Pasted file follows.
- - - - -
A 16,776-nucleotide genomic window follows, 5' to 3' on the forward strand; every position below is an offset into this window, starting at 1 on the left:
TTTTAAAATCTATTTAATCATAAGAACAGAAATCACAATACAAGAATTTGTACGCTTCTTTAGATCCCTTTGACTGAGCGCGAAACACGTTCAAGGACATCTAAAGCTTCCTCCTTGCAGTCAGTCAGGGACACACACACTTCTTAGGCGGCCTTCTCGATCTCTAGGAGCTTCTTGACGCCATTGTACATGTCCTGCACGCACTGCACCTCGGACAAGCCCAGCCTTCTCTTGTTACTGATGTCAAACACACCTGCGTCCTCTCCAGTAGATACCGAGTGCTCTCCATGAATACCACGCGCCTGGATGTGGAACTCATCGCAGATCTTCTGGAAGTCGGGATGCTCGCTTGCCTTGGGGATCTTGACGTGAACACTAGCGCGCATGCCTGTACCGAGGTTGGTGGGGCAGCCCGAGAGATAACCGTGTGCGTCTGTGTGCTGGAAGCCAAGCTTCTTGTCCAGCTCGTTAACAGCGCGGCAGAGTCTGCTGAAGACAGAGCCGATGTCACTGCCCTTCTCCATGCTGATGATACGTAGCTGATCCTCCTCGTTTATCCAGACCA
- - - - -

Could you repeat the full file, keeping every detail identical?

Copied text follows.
A 16,776-nucleotide genomic window follows, 5' to 3' on the forward strand; every position below is an offset into this window, starting at 1 on the left:
TTTTAAAATCTATTTAATCATAAGAACAGAAATCACAATACAAGAATTTGTACGCTTCTTTAGATCCCTTTGACTGAGCGCGAAACACGTTCAAGGACATCTAAAGCTTCCTCCTTGCAGTCAGTCAGGGACACACACACTTCTTAGGCGGCCTTCTCGATCTCTAGGAGCTTCTTGACGCCATTGTACATGTCCTGCACGCACTGCACCTCGGACAAGCCCAGCCTTCTCTTGTTACTGATGTCAAACACACCTGCGTCCTCTCCAGTAGATACCGAGTGCTCTCCATGAATACCACGCGCCTGGATGTGGAACTCATCGCAGATCTTCTGGAAGTCGGGATGCTCGCTTGCCTTGGGGATCTTGACGTGAACACTAGCGCGCATGCCTGTACCGAGGTTGGTGGGGCAGCCCGAGAGATAACCGTGTGCGTCTGTGTGCTGGAAGCCAAGCTTCTTGTCCAGCTCGTTAACAGCGCGGCAGAGTCTGCTGAAGACAGAGCCGATGTCACTGCCCTTCTCCATGCTGATGATACGTAGCTGATCCTCCTCGTTTATCCAGACCA